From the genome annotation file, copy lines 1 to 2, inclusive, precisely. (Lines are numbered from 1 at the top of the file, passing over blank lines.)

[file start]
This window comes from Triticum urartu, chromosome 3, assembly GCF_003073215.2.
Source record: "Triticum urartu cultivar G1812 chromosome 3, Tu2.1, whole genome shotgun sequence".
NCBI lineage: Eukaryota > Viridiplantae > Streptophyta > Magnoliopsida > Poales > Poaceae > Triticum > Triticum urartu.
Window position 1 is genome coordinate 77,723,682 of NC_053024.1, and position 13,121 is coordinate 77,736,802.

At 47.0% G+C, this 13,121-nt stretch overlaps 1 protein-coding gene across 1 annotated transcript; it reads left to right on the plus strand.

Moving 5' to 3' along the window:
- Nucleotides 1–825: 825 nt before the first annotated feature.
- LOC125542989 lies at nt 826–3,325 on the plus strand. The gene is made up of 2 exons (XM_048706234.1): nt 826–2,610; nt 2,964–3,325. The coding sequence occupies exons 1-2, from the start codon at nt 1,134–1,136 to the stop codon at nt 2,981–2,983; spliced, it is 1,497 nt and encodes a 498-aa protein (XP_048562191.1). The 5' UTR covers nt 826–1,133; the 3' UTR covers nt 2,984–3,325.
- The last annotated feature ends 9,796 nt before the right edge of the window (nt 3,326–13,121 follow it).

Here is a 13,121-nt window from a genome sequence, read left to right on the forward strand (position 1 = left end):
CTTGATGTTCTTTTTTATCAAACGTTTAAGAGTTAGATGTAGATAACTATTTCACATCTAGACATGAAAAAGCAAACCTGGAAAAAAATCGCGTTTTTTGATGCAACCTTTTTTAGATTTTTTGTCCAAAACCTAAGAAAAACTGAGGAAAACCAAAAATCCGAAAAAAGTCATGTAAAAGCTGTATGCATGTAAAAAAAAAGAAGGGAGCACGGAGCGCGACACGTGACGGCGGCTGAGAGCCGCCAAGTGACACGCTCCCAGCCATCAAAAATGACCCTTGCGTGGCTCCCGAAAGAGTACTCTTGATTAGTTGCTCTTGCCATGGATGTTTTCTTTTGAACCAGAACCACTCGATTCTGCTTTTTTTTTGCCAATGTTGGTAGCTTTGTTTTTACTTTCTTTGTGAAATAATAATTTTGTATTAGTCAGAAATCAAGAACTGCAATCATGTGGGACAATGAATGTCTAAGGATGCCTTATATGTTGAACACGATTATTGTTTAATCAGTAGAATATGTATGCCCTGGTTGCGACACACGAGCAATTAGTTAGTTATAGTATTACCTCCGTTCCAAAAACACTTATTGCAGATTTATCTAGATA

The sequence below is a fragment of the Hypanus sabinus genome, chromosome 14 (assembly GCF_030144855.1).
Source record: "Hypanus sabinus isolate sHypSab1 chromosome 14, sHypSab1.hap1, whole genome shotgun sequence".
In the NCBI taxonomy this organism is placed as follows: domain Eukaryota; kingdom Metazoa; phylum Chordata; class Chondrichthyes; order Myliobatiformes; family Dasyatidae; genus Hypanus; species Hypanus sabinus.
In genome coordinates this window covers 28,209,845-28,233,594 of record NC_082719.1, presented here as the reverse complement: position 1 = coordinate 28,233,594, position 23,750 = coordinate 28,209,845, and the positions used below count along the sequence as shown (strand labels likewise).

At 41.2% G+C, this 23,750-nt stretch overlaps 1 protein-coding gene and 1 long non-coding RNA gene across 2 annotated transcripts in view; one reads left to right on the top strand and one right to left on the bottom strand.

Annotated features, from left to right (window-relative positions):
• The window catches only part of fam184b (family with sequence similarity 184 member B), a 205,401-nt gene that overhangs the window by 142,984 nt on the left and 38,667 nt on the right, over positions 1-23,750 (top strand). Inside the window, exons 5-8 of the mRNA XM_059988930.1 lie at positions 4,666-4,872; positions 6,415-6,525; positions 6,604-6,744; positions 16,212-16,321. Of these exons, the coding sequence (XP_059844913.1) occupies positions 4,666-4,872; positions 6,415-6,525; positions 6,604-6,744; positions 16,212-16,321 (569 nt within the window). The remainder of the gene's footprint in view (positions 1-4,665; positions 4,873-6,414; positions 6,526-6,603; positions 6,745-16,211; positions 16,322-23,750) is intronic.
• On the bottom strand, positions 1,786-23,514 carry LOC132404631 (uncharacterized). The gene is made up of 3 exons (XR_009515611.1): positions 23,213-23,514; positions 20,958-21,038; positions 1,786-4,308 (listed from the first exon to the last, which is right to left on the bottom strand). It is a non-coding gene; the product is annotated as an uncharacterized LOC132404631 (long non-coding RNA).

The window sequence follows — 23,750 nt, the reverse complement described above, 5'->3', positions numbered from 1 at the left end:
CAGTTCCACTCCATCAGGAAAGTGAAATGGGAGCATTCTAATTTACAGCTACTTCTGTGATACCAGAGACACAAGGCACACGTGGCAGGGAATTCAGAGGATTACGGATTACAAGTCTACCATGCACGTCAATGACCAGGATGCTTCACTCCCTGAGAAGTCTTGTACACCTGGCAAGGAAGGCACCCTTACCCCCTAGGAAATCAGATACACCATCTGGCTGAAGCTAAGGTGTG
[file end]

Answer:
This window comes from Triticum urartu, chromosome 3, assembly GCF_003073215.2.
Source record: "Triticum urartu cultivar G1812 chromosome 3, Tu2.1, whole genome shotgun sequence".